In it’s current state, out of the box GA4 is quite basic in terms of reports available. However, with an entire year until UA is phased out and GA4 becomes the default, Google still has plenty of time to release updates and further develop the standard report suite.

Still, it’s important to establish a GA4 property sooner rather than later and it is possible to configure and customise in advance to suit your reporting needs – however some reports you may be familiar with (such as the “Landing Page” report from UA) might not be available out of the box and will require some custom setup to replicate, at least in the short-term.

Reporting Dashboards & Data Studio Implementations

An unfortunate side-effect of both the change to GA4’s dimensions and metrics formatting, reporting metrics and requirement for creation of entirely new properties is that many custom dashboards and Data Studio dashboards will need to be updated to pull from the new data sources and definitions.

Therefore, if you use Data Studio or custom dashboards, its worth starting to plan and create GA4 versions now to ensure your dashboards continue to be useable in GA4.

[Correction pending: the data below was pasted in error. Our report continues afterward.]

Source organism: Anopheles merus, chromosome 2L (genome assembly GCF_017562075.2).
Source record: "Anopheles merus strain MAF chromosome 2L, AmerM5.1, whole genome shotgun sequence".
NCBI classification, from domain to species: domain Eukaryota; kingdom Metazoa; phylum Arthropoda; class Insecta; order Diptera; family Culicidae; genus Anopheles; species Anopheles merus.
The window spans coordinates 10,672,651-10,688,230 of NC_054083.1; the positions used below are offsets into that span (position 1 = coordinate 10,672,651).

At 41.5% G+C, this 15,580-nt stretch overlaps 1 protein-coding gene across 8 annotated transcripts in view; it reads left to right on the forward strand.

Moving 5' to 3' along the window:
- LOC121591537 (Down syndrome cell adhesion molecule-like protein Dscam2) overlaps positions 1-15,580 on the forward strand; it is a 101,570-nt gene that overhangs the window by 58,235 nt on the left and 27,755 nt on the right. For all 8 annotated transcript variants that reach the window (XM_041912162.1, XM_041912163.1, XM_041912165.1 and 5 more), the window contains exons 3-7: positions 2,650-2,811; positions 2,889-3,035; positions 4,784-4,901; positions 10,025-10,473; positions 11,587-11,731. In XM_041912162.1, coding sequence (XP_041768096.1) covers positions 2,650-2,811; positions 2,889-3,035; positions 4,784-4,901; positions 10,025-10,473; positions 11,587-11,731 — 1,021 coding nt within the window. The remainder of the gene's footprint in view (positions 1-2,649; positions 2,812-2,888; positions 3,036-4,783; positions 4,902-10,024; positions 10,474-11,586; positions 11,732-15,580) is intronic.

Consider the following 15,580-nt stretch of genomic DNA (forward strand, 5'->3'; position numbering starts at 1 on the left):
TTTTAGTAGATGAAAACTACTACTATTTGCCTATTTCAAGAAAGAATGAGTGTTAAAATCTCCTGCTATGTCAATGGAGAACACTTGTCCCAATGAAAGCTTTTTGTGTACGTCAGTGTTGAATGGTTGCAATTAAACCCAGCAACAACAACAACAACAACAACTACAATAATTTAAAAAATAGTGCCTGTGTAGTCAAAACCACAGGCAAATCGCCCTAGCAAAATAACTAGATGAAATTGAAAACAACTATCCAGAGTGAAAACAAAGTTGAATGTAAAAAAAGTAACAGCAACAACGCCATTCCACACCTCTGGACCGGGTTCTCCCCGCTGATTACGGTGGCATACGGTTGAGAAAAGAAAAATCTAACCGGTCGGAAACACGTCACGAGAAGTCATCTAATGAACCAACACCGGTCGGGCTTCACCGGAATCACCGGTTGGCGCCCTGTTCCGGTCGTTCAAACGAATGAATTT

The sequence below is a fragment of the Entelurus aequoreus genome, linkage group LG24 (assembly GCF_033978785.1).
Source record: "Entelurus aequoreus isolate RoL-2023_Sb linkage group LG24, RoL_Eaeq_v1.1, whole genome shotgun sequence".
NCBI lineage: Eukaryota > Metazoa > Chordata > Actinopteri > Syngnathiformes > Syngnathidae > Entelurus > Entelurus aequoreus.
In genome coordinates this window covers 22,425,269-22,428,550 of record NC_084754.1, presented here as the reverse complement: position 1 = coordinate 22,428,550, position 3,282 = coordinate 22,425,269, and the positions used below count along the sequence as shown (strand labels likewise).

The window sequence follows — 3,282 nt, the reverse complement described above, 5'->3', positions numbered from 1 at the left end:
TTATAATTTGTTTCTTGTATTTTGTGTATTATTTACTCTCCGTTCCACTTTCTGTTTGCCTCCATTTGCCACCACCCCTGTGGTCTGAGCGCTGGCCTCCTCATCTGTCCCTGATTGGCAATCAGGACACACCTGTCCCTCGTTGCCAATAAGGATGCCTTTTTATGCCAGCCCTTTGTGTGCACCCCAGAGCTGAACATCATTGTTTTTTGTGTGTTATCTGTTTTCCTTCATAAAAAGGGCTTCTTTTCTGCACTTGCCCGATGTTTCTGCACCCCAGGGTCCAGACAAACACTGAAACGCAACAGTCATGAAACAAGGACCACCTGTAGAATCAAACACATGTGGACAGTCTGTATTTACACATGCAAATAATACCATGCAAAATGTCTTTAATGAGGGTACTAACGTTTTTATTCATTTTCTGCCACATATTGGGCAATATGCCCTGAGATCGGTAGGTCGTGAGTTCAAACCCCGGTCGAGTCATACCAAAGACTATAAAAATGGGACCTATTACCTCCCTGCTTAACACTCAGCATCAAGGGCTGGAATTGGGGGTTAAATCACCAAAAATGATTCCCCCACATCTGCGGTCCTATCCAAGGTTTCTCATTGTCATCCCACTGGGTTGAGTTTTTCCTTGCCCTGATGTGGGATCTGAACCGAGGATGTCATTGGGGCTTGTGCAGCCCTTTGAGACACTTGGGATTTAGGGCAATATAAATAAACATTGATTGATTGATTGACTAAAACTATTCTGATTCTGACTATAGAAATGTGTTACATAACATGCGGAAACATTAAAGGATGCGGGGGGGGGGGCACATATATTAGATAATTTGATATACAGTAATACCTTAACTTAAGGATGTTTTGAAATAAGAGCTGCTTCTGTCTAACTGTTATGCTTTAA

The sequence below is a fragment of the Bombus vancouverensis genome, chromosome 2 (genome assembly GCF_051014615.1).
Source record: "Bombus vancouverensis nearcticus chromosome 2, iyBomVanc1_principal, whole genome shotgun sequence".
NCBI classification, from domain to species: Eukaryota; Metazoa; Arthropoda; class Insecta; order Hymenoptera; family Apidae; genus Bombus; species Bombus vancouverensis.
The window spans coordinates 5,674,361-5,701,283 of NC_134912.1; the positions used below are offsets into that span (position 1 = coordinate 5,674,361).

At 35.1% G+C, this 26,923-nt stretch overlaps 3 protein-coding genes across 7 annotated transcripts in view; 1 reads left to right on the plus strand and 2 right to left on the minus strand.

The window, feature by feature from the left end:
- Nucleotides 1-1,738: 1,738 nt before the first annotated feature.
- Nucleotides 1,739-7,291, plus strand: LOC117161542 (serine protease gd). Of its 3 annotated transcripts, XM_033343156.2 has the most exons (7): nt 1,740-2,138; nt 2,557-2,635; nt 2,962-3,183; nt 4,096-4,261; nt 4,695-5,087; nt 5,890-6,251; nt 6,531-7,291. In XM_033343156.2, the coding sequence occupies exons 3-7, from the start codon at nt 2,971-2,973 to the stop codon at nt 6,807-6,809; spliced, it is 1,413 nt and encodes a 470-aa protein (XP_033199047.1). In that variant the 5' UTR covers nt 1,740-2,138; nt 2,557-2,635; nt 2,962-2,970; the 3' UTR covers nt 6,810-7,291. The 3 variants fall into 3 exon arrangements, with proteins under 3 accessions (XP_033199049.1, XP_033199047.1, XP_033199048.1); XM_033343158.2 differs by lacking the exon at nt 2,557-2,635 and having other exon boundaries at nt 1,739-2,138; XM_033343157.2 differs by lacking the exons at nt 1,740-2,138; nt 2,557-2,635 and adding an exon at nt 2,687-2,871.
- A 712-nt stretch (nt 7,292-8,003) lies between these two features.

Cross-channel tracking

Because GA4 is designed to integrate website and apps, you are now able to track visitors as they go from your app to your website. In addition to this, GA4 offers ability for advanced analysis through funnel and path tracking.

Easier cross-domain tracking

While possible in UA through additional setup, GA4 has the capability of adding cross-domain tracking built-in. This means implementing tracking for instances where a visitor ever leaves your website to either pay for something or complete a journey requiring an external 3rd party system, before being redirected back to your site (common in eCommerce and Events for example) is much easier and won’t see tracking consider such visits as coming from a referral or direct traffic source, but instead, part of the same originating source. 

Cross-device tracking

Cross-device tracking in Google Analytics is the tracking of users’ activities across mobile, tablet and desktop devices. Essentially tracking users’ activities across multiple screens and web browsers.

In UA Google Analytics, an element of cross-device tracking was possible to some limited extent using Google Signals, however, because users would be tracked as either a Client ID, User ID or Google Signals ID, the output was a disjointed view of data.